- physical risks: physical risks include extreme weather events and their consequences (namely periods of heat and drought, rising temperatures, increased risk of forest fires, flooding, storms, etc.) and long-term changes in climatic conditions (e.g., frequency of precipitation, weather instability, sea-level rise, etc.). The realisation of physical risks can significantly reduce the value of a property, damage it or even destroy it completely.
- transition risks: transition risks include, for example, risks that may arise from the transition to a low-carbon economy (and the possibly associated increase in the price and/or shortage of fossil fuels). Among other things, political measures can lead to an increase in energy prices or high investment costs concerning legally required refurbishments of properties (e.g., regulatory increase in the energy efficiency of buildings). The decline in demand for emission-intensive real estate can also represent the realisation of a transitory risk.
Events, developments or behaviour that can be attributed to the areas of social and corporate governance can also represent a significant sustainability risk, insofar as the probability of occurrence has not been sufficiently taken into account in the valuation of an investment.
The review of sustainability risks is part of the due diligence process in the context of property acquisition. As part of our investment process, we include all material risks in the investment decision and also evaluate them on an ongoing basis. Sustainability risks, which can have a significant negative impact on the return of an investment, are also taken into account. To avoid sustainability risks, criteria such as energy consumption, the quality and service life of the building materials used, the location of the property to be purchased (e.g., proximity to flood plains, etc. and, if necessary, corresponding protective devices such as flood protection gates), the presence of contaminated sites or the connection to the public transport system are already collected and taken into account in the purchasing process. From a strategic point of view, we are working on continuously expanding this catalogue of criteria against the backdrop of sustainability risks for the acquisition process and incorporating it into the purchase decision. In doing so, we will further specify our fixed investment rules, for example in the form of exclusion criteria or the best-in-class approach with regard to selected criteria. Among other things, the Regulatory Technical Standards (RTS) of the ESA (European Supervisory Authorities), which are currently being developed, will be conducive to advancing the integration process of sustainability risks into the purchasing process. We continuously review the consideration of sustainability risks and the expansion of the catalogue of criteria taken into account. In addition, the review of sustainability risks is a separate component of our risk management.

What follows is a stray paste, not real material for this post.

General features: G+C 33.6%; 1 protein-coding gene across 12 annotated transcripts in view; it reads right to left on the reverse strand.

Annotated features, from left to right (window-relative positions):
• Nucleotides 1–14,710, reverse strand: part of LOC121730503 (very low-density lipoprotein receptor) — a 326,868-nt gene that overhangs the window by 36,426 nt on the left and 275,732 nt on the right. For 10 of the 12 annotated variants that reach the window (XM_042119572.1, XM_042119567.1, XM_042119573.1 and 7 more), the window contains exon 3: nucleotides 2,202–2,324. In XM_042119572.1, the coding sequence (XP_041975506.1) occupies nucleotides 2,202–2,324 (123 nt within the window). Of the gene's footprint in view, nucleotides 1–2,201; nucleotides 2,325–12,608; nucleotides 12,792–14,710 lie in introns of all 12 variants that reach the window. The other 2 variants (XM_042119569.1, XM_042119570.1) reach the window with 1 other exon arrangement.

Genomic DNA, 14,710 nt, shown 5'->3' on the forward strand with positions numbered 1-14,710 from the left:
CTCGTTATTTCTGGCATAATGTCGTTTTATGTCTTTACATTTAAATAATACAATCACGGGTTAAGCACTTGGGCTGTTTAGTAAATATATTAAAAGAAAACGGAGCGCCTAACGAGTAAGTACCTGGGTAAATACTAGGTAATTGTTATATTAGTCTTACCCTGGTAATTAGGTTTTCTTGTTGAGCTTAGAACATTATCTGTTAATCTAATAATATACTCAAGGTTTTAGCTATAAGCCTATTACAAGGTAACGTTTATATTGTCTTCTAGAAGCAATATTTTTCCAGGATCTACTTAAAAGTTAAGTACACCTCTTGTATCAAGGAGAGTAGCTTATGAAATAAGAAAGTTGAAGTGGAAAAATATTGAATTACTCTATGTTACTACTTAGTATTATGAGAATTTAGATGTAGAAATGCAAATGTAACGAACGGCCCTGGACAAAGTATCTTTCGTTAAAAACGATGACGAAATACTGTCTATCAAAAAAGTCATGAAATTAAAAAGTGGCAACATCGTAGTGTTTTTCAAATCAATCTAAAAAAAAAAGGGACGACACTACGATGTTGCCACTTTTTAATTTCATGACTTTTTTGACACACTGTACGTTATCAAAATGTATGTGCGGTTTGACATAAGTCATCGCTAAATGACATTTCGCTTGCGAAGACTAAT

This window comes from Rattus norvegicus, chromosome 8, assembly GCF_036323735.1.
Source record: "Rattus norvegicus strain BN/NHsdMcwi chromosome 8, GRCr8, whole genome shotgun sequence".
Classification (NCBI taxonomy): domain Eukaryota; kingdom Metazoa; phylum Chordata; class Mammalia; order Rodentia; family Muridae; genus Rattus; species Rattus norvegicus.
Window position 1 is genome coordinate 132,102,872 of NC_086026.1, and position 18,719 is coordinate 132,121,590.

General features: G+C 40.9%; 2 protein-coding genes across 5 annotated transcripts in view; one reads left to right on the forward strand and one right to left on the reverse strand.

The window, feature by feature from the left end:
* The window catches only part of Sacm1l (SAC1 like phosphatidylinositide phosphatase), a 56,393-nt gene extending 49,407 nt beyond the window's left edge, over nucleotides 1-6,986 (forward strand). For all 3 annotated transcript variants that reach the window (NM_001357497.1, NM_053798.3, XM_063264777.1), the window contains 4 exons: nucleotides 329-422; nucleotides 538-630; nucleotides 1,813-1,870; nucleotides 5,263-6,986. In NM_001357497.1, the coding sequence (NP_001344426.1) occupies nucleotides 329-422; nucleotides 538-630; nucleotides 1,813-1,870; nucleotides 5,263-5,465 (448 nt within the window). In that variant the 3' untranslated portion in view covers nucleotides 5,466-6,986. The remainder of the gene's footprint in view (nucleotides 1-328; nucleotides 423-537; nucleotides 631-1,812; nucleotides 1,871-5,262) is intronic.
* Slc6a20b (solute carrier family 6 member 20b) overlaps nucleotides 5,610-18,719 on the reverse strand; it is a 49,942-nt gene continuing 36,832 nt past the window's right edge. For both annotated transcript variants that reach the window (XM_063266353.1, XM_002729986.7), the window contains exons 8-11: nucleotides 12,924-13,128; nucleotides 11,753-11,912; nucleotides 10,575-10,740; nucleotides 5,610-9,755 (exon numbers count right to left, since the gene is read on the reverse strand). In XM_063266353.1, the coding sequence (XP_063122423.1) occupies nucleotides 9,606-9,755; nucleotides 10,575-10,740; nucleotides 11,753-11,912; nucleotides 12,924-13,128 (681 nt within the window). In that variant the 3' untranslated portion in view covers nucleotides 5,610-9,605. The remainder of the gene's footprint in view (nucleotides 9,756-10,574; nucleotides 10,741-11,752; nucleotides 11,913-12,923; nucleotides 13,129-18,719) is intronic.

Adverse sustainability impacts
At a corporate level, we work towards including all significant adverse impacts of investment decisions on sustainability factors, i.e., adverse impacts in particular on environmental, social and labour issues, respect for human rights and the fight against corruption and bribery (so-called “Principal Adverse Impacts”) in our decisions. The measurement and reporting of adverse impacts of investment decisions on sustainability factors require that a corresponding process is implemented at the company level following the legal requirements. Due to the current legal uncertainties regarding the concrete requirements for measuring and reporting Principal Adverse Impacts, we have decided to observe further legal developments and to fully implement already existing processes at a later stage. Although we are already developing existing strategies to manage the main adverse impacts of investment decisions on sustainability factors, we cannot say with certainty at this point that we already fully consider the adverse impacts of investment decisions on sustainability factors.
Strategic management of sustainability risks in relation to remuneration components
The variable remuneration of our employees is, of course, in line with the inclusion of sustainability risks from the areas of environment, social affairs and corporate governance (ESG). We have set ourselves corresponding ESG goals, which are also pursued at the level of employee remuneration. The company’s turnover, from which the remuneration of all employees is paid, is generated in compliance with the ESG goals. Thus, the goals are linked to the remuneration of the employees.